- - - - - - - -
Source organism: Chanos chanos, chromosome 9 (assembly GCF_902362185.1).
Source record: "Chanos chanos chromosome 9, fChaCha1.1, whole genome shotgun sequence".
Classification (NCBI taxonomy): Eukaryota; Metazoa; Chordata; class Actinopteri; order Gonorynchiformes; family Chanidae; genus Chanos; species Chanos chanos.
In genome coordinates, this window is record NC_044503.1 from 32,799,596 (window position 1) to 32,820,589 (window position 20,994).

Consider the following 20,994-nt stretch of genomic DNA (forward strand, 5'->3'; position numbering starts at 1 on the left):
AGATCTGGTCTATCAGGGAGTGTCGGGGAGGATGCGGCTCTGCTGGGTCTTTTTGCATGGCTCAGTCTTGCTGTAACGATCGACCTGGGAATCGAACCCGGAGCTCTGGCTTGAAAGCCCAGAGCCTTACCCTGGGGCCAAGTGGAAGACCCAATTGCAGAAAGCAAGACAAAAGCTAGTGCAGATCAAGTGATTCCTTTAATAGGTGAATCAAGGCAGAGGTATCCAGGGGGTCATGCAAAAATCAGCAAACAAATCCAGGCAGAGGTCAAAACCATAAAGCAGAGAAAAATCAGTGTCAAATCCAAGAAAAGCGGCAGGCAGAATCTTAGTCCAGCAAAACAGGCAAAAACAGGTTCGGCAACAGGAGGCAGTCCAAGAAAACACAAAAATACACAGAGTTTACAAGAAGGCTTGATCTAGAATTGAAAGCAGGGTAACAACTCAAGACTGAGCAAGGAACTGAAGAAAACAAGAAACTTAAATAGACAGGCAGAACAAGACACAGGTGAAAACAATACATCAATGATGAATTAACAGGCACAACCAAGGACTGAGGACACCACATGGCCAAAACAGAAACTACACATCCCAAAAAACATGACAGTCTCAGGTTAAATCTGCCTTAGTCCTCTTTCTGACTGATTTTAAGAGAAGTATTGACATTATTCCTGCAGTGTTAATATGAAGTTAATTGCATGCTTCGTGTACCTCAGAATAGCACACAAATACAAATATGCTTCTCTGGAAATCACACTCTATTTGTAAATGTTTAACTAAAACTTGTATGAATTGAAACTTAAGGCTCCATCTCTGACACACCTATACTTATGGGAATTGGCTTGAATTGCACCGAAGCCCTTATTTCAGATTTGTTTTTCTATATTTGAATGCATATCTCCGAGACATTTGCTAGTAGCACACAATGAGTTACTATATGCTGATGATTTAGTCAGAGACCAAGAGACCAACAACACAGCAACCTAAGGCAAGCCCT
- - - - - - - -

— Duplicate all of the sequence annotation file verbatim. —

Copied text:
Source organism: Chanos chanos, chromosome 9 (assembly GCF_902362185.1).
Source record: "Chanos chanos chromosome 9, fChaCha1.1, whole genome shotgun sequence".
Classification (NCBI taxonomy): Eukaryota; Metazoa; Chordata; class Actinopteri; order Gonorynchiformes; family Chanidae; genus Chanos; species Chanos chanos.
In genome coordinates, this window is record NC_044503.1 from 32,799,596 (window position 1) to 32,820,589 (window position 20,994).

Consider the following 20,994-nt stretch of genomic DNA (forward strand, 5'->3'; position numbering starts at 1 on the left):
AGATCTGGTCTATCAGGGAGTGTCGGGGAGGATGCGGCTCTGCTGGGTCTTTTTGCATGGCTCAGTCTTGCTGTAACGATCGACCTGGGAATCGAACCCGGAGCTCTGGCTTGAAAGCCCAGAGCCTTACCCTGGGGCCAAGTGGAAGACCCAATTGCAGAAAGCAAGACAAAAGCTAGTGCAGATCAAGTGATTCCTTTAATAGGTGAATCAAGGCAGAGGTATCCAGGGGGTCATGCAAAAATCAGCAAACAAATCCAGGCAGAGGTCAAAACCATAAAGCAGAGAAAAATCAGTGTCAAATCCAAGAAAAGCGGCAGGCAGAATCTTAGTCCAGCAAAACAGGCAAAAACAGGTTCGGCAACAGGAGGCAGTCCAAGAAAACACAAAAATACACAGAGTTTACAAGAAGGCTTGATCTAGAATTGAAAGCAGGGTAACAACTCAAGACTGAGCAAGGAACTGAAGAAAACAAGAAACTTAAATAGACAGGCAGAACAAGACACAGGTGAAAACAATACATCAATGATGAATTAACAGGCACAACCAAGGACTGAGGACACCACATGGCCAAAACAGAAACTACACATCCCAAAAAACATGACAGTCTCAGGTTAAATCTGCCTTAGTCCTCTTTCTGACTGATTTTAAGAGAAGTATTGACATTATTCCTGCAGTGTTAATATGAAGTTAATTGCATGCTTCGTGTACCTCAGAATAGCACACAAATACAAATATGCTTCTCTGGAAATCACACTCTATTTGTAAATGTTTAACTAAAACTTGTATGAATTGAAACTTAAGGCTCCATCTCTGACACACCTATACTTATGGGAATTGGCTTGAATTGCACCGAAGCCCTTATTTCAGATTTGTTTTTCTATATTTGAATGCATATCTCCGAGACATTTGCTAGTAGCACACAATGAGTTACTATATGCTGATGATTTAGTCAGAGACCAAGAGACCAACAACACAGCAACCTAAGGCAAGCCCT